Date: August 1988
Creator: Goza, Gail R.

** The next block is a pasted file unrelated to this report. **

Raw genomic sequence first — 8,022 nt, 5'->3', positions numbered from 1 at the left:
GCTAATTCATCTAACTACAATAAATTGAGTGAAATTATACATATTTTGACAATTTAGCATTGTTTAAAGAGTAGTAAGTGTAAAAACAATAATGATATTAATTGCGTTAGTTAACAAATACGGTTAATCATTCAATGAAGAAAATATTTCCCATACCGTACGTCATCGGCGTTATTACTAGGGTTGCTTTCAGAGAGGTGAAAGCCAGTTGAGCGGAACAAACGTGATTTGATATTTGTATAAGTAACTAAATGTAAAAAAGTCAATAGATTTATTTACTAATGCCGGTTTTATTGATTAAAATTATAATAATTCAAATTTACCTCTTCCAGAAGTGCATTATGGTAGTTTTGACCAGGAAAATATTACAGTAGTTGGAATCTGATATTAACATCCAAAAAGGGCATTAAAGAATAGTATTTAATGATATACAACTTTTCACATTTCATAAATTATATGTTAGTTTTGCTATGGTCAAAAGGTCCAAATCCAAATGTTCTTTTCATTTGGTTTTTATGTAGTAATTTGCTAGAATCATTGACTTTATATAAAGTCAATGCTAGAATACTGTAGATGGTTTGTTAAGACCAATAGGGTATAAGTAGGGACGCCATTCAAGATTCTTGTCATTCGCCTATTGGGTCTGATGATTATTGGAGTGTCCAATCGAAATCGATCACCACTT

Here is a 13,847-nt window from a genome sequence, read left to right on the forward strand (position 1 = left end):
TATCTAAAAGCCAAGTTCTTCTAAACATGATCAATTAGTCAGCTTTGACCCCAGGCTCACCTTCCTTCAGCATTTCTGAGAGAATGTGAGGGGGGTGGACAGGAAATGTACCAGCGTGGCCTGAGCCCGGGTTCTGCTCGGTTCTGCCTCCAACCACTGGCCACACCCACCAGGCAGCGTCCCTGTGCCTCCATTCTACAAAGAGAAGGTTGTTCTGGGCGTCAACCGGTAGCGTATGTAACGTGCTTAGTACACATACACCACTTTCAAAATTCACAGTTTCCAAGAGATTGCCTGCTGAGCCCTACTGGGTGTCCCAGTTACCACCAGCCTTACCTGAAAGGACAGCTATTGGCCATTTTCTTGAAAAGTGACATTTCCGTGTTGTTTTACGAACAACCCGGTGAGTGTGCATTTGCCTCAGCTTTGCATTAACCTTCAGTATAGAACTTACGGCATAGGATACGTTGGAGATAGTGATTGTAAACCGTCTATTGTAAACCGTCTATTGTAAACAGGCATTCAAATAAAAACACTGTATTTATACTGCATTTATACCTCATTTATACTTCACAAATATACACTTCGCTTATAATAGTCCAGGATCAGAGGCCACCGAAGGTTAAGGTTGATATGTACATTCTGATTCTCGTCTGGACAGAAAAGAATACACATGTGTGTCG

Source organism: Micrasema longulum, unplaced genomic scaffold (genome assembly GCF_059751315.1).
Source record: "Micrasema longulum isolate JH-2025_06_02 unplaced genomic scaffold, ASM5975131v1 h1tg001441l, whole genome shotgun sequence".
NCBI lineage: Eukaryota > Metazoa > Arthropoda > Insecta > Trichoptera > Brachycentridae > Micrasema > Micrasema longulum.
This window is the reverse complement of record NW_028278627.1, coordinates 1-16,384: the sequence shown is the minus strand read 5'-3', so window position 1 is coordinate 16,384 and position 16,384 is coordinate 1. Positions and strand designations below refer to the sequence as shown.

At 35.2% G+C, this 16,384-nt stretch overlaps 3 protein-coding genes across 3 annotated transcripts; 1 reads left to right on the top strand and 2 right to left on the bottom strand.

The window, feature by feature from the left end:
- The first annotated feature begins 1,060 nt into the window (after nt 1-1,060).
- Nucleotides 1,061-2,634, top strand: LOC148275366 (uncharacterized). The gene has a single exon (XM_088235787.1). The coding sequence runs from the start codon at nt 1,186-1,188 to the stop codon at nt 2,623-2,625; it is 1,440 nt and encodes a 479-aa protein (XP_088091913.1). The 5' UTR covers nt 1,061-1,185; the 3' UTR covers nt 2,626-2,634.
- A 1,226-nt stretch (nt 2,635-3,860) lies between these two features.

Description: The purpose of this study was to propose an exploratory causal model that examines the influence of several antecedent variables on burnout. The antecedent variables included age, marital status, education, tenure, Type A personality, Jungian types, death anxiety, leadership style, job satisfaction, stress, coping efficacy, and marital satisfaction. The validity of the causal model was tested by using path analysis. Subjects were 100 male firefighters who completed self-report measures of the predictor variables. Instruments included the Jenkins Activity Survey, Myers- Briggs Type Indicator, Collett-Lester Attitudes Toward Death Scale, Leader Behavior Description Questionnaire, Job Descriptive Index, Perceived Job Stress, The Coping Inventory, Dyadic Adjustment Scale, and the Maslach Burnout Inventory. Perceived work stress made the only direct contribution to the variance in burnout. Direct paths were found to stress from job satisfaction, Type A personality, and single marital status. Job satisfaction was directly related to leadership (consideration) and the Jungian Introversion, Feeling, and Perceiving preferences. Direct paths were found to marital satisfaction from death anxiety, leadership (consideration), and leadership (structure). Leadership (consideration) was directly related to structure. From the above results, it can be concluded that perception of stress is an important factor in predicting burnout. Other factors are important contributors ...
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